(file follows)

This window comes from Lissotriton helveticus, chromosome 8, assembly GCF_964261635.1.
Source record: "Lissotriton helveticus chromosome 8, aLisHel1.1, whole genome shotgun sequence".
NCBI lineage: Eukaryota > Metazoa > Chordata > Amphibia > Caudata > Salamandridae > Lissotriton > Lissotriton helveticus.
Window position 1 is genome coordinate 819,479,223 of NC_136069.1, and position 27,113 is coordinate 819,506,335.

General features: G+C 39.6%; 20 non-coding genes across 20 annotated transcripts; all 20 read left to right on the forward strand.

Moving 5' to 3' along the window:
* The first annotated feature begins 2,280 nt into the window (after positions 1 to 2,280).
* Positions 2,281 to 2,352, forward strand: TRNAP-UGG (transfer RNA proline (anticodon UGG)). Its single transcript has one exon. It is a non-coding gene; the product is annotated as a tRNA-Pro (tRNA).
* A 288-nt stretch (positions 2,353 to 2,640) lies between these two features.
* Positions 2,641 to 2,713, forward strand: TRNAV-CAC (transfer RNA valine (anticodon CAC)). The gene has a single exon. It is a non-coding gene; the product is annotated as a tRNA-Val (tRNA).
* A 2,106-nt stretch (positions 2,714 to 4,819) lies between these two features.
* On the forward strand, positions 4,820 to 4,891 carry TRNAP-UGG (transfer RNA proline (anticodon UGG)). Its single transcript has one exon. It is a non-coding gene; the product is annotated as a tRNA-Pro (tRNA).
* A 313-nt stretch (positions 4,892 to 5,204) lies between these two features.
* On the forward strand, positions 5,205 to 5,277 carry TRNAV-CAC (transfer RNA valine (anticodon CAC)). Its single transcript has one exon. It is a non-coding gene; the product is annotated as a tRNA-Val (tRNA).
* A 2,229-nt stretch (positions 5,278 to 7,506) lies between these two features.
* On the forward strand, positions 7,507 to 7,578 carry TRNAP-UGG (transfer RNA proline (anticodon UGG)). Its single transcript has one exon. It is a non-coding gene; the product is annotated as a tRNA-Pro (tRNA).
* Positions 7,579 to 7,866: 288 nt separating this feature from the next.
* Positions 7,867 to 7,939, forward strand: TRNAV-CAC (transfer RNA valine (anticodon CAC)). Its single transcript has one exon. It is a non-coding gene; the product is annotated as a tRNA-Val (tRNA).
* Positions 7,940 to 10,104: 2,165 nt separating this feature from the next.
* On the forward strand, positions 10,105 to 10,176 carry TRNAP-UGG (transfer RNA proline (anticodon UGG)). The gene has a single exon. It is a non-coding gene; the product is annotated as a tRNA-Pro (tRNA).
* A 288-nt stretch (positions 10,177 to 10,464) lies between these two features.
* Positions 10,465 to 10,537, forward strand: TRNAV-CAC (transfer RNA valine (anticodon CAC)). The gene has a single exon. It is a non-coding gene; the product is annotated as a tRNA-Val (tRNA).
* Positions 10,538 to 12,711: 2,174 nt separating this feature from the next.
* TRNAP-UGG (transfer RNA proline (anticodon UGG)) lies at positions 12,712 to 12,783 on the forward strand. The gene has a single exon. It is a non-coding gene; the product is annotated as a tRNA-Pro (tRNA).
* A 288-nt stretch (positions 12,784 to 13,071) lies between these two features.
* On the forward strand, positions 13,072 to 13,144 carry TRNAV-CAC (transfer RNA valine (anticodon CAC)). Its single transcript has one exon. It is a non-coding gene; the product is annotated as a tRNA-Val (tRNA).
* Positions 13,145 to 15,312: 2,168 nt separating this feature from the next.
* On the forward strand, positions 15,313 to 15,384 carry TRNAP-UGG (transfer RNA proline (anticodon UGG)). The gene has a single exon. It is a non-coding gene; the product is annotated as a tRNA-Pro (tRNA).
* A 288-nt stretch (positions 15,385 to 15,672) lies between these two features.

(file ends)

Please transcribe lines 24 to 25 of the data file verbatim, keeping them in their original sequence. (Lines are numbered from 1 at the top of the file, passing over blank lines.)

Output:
* TRNAP-UGG (transfer RNA proline (anticodon UGG)) lies at positions 12,712 to 12,783 on the forward strand. The gene has a single exon. It is a non-coding gene; the product is annotated as a tRNA-Pro (tRNA).
* A 288-nt stretch (positions 12,784 to 13,071) lies between these two features.